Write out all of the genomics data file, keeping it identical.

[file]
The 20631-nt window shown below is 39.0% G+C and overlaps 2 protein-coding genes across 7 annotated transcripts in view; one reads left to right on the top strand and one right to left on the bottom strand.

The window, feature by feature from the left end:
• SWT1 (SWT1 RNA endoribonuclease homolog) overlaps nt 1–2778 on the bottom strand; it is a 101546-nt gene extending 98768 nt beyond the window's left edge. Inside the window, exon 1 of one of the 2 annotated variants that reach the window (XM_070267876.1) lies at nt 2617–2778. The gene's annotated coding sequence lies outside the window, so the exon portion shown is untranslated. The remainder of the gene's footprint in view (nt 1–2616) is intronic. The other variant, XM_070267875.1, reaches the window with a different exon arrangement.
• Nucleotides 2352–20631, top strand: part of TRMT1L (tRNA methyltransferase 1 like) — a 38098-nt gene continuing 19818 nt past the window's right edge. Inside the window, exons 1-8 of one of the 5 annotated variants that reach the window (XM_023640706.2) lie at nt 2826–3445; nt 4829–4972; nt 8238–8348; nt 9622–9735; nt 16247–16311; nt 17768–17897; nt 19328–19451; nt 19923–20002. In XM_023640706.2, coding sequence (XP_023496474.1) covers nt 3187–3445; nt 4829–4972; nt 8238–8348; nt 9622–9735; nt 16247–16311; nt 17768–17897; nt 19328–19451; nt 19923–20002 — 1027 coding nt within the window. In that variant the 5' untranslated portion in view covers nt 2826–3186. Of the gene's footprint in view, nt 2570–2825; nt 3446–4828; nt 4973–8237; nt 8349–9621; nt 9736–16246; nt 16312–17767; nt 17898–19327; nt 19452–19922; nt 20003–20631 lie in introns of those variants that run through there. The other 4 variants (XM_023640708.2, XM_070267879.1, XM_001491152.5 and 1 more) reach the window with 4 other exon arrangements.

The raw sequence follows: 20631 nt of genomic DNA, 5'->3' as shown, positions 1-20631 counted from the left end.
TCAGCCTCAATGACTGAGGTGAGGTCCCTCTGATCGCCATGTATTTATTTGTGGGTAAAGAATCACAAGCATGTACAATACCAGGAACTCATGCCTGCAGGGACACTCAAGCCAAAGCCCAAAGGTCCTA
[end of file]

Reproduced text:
The 20631-nt window shown below is 39.0% G+C and overlaps 2 protein-coding genes across 7 annotated transcripts in view; one reads left to right on the top strand and one right to left on the bottom strand.

The window, feature by feature from the left end:
• SWT1 (SWT1 RNA endoribonuclease homolog) overlaps nt 1–2778 on the bottom strand; it is a 101546-nt gene extending 98768 nt beyond the window's left edge. Inside the window, exon 1 of one of the 2 annotated variants that reach the window (XM_070267876.1) lies at nt 2617–2778. The gene's annotated coding sequence lies outside the window, so the exon portion shown is untranslated. The remainder of the gene's footprint in view (nt 1–2616) is intronic. The other variant, XM_070267875.1, reaches the window with a different exon arrangement.
• Nucleotides 2352–20631, top strand: part of TRMT1L (tRNA methyltransferase 1 like) — a 38098-nt gene continuing 19818 nt past the window's right edge. Inside the window, exons 1-8 of one of the 5 annotated variants that reach the window (XM_023640706.2) lie at nt 2826–3445; nt 4829–4972; nt 8238–8348; nt 9622–9735; nt 16247–16311; nt 17768–17897; nt 19328–19451; nt 19923–20002. In XM_023640706.2, coding sequence (XP_023496474.1) covers nt 3187–3445; nt 4829–4972; nt 8238–8348; nt 9622–9735; nt 16247–16311; nt 17768–17897; nt 19328–19451; nt 19923–20002 — 1027 coding nt within the window. In that variant the 5' untranslated portion in view covers nt 2826–3186. Of the gene's footprint in view, nt 2570–2825; nt 3446–4828; nt 4973–8237; nt 8349–9621; nt 9736–16246; nt 16312–17767; nt 17898–19327; nt 19452–19922; nt 20003–20631 lie in introns of those variants that run through there. The other 4 variants (XM_023640708.2, XM_070267879.1, XM_001491152.5 and 1 more) reach the window with 4 other exon arrangements.

The raw sequence follows: 20631 nt of genomic DNA, 5'->3' as shown, positions 1-20631 counted from the left end.
TCAGCCTCAATGACTGAGGTGAGGTCCCTCTGATCGCCATGTATTTATTTGTGGGTAAAGAATCACAAGCATGTACAATACCAGGAACTCATGCCTGCAGGGACACTCAAGCCAAAGCCCAAAGGTCCTA